The president was elated and no doubt Biden’s gaffe ensured that Texas will remain red, and possibly Pennsylvania as well, though with all the early voting and a decent lead in the latter, according to the polls, who knows what will happen in the Keystone State.
Biden also may have cost his party one or two congressional seats, as Democrats in key races in Texas and Oklahoma scrambled to do damage control.
For his part, President Trump’s answers on the coronavirus were pathetic, but most importantly, Trump stopped the bleeding.
Peggy Noonan / Wall Street Journal
“The hour and a half between 9 and 10:30 p.m. ET on Thursday, Oct. 23, at Belmont University in Nashville was the last chance Donald Trump had to turn it all around.
“Did he? Could he?
“It’s late in the game, most peoples’ minds are set, and more than 40 million have already voted. But he did himself some good. He wasn’t a belligerent nut. He held himself together, controlled himself, presented opening remarks that made sense. He won, not a dazzling win but a win that kept him in the game. He succeeded in doing what Joe Biden didn’t have to do: If you wanted or needed an excuse, an out, to vote for Mr. Trump, if you wanted an argument that justified your decision in a conversation in the office, he probably gave you what you need.
“It was a good debate. The candidates argued big things. Both had some good moves. Mr. Trump was smart to dwell, early on, on opening up economically. He hung a ‘Closed’ sign around Mr. Biden’s neck. Mr. Biden deftly turned accusations of familial venality into reminders of the president’s refusal, after five years of demands, to show his tax returns.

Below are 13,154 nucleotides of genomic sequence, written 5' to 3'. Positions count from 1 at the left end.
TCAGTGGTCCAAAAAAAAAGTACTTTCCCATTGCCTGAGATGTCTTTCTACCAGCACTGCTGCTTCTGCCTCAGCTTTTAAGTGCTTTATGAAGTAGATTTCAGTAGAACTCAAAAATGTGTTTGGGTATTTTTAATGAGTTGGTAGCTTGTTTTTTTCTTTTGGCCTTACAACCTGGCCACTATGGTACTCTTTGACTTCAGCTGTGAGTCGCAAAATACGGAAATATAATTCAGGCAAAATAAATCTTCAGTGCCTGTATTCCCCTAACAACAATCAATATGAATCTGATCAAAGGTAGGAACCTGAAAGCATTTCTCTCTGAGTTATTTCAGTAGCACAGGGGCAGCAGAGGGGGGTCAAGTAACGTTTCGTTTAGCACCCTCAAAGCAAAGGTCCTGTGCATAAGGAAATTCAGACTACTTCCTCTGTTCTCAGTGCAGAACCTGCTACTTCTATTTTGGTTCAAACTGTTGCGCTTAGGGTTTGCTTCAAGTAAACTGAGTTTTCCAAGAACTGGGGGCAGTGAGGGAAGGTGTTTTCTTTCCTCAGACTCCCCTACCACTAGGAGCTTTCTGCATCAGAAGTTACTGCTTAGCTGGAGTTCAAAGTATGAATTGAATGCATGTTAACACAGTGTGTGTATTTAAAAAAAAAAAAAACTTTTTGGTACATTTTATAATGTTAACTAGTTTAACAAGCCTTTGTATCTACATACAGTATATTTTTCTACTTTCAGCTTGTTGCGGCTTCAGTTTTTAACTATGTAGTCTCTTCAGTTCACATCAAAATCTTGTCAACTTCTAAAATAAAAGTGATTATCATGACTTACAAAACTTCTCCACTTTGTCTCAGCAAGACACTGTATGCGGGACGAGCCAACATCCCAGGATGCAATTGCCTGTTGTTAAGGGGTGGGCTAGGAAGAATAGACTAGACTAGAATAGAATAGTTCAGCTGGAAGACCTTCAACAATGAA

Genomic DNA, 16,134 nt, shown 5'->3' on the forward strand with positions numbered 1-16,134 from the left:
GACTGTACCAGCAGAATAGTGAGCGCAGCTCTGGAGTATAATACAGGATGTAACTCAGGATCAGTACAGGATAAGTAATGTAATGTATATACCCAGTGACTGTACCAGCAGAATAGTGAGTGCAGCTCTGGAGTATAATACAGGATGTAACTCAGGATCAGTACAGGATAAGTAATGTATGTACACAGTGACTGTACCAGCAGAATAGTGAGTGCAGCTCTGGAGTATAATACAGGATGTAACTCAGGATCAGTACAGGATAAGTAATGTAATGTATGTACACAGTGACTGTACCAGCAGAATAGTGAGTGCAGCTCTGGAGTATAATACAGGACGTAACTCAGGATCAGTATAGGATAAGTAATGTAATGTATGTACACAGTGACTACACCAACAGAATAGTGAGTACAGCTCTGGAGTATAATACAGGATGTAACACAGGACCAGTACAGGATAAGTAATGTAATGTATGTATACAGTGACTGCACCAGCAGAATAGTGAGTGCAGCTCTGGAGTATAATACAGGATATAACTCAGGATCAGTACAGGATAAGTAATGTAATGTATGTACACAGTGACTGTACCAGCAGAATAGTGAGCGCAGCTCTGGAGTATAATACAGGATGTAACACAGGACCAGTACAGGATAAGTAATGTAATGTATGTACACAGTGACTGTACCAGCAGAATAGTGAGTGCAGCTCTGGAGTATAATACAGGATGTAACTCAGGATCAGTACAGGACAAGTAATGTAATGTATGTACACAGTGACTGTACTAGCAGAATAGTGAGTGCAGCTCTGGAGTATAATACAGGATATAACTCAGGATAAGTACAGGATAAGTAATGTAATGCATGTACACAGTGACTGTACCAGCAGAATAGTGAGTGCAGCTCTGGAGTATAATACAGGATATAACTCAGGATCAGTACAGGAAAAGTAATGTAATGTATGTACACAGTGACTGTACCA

“Mr. Biden too often lapses into government-speak – the ‘public option.’ He was in government 47 years, and sounds it. Mr. Trump’s power, recovered Thursday night, is to speak like normal people, so you can understand him without having to translate what he’s saying in your head. He appears to have lied a great deal. That will be adjudicated in the coming days.
“Moderator Kristen Welker was fabulous – fair-minded, professional and in control. What a star.
“All that said, where are we? This close to Election Day and everyone with bated breath. Everyone sees the polls, the clear Biden lead nationwide and the smaller lead in most of the battleground states. We know what those polls suggest. But there is little air of defeat among Trump supporters and no triumphalism among Democrats.
“Trump supporters believe he will win because of his special magic, Trump foes fear he will win because of his dark magic. Pollsters and pundits stare at the data and wonder how to quantify his unfathomable magic. It’s remarkable that all in their different ways put such stock in the president’s powers, his ability to pull a black swan out of a hat. I believe he is not magic and faces a big loss, and from the way he’s acted the week leading up to the debate – flailing about, stirring themeless chaos – so does he.